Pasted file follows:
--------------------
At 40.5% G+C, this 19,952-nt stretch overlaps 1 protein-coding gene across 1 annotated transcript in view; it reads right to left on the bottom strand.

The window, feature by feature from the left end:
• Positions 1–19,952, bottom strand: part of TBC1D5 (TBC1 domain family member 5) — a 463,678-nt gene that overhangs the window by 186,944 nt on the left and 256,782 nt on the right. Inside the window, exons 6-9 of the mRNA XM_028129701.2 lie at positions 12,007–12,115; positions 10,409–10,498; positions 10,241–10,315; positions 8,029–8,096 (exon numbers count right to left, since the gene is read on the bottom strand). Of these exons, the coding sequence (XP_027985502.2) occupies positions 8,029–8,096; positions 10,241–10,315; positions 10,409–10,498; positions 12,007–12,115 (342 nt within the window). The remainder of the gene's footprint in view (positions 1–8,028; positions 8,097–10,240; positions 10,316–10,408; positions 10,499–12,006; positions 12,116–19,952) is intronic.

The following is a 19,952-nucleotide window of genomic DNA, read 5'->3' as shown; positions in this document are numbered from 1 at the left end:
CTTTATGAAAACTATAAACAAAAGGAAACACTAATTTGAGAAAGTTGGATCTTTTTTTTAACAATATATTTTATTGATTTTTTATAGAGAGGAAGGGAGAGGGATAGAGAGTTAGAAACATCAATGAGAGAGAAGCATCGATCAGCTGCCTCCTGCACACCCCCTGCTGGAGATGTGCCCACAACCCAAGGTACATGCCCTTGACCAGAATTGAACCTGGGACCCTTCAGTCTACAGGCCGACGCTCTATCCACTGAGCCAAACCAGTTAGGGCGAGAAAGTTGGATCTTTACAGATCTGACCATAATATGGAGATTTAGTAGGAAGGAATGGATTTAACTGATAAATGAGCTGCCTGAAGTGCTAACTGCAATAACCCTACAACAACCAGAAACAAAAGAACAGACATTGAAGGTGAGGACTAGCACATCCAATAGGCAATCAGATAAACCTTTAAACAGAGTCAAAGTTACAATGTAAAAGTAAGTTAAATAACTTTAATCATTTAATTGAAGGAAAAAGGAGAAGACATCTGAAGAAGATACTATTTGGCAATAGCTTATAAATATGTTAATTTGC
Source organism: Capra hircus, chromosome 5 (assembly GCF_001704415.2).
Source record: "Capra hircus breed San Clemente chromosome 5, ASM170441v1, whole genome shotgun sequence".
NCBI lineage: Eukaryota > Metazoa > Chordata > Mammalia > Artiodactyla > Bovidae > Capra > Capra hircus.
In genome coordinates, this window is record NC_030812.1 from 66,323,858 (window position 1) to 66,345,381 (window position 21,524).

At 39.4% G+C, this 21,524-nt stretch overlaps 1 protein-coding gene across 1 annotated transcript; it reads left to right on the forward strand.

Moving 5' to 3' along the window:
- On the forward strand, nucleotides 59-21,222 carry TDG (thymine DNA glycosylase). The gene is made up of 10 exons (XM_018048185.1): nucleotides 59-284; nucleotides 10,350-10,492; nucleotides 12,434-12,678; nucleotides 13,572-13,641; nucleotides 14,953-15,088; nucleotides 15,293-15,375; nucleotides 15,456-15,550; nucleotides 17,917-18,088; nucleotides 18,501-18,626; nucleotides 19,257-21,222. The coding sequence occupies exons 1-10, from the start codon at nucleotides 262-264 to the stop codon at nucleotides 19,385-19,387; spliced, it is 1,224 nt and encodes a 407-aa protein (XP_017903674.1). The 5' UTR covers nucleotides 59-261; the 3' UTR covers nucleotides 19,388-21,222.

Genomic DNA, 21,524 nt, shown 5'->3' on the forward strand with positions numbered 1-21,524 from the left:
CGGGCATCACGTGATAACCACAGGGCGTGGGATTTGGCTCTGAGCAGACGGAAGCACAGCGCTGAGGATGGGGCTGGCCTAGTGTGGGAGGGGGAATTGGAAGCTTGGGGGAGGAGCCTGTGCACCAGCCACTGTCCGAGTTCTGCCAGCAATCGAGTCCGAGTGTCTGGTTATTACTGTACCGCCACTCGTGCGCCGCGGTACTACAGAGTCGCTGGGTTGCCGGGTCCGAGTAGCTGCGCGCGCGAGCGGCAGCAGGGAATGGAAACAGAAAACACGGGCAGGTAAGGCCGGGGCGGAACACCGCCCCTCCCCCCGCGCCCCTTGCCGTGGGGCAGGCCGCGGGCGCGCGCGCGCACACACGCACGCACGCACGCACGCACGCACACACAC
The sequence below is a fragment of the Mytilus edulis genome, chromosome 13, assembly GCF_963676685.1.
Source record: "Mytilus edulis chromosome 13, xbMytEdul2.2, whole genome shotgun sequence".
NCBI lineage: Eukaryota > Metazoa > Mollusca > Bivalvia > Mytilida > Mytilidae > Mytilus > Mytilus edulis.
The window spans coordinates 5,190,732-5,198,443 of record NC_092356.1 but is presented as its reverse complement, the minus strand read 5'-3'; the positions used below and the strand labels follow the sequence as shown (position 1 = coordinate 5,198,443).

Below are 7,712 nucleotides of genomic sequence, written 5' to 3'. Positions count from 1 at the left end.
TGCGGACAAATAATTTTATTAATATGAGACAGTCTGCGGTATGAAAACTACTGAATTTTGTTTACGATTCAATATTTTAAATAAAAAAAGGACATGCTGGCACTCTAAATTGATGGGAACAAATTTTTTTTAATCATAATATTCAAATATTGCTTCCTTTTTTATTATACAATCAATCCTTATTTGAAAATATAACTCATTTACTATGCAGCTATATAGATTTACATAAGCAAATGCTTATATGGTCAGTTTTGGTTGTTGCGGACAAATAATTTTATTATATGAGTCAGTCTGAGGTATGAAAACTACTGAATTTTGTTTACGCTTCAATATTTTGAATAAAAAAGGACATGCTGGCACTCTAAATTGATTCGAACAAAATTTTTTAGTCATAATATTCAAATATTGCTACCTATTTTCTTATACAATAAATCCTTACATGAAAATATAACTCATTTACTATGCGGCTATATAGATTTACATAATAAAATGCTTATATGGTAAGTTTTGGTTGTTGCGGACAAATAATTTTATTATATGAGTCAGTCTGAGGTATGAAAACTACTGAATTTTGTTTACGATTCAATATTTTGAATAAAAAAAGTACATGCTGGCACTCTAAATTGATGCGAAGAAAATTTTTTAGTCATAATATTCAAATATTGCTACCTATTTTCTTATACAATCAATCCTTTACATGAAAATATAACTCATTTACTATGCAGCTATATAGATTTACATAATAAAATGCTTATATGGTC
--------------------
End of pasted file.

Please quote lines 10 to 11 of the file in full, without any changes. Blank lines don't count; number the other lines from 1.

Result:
At 39.4% G+C, this 21,524-nt stretch overlaps 1 protein-coding gene across 1 annotated transcript; it reads left to right on the forward strand.

Moving 5' to 3' along the window: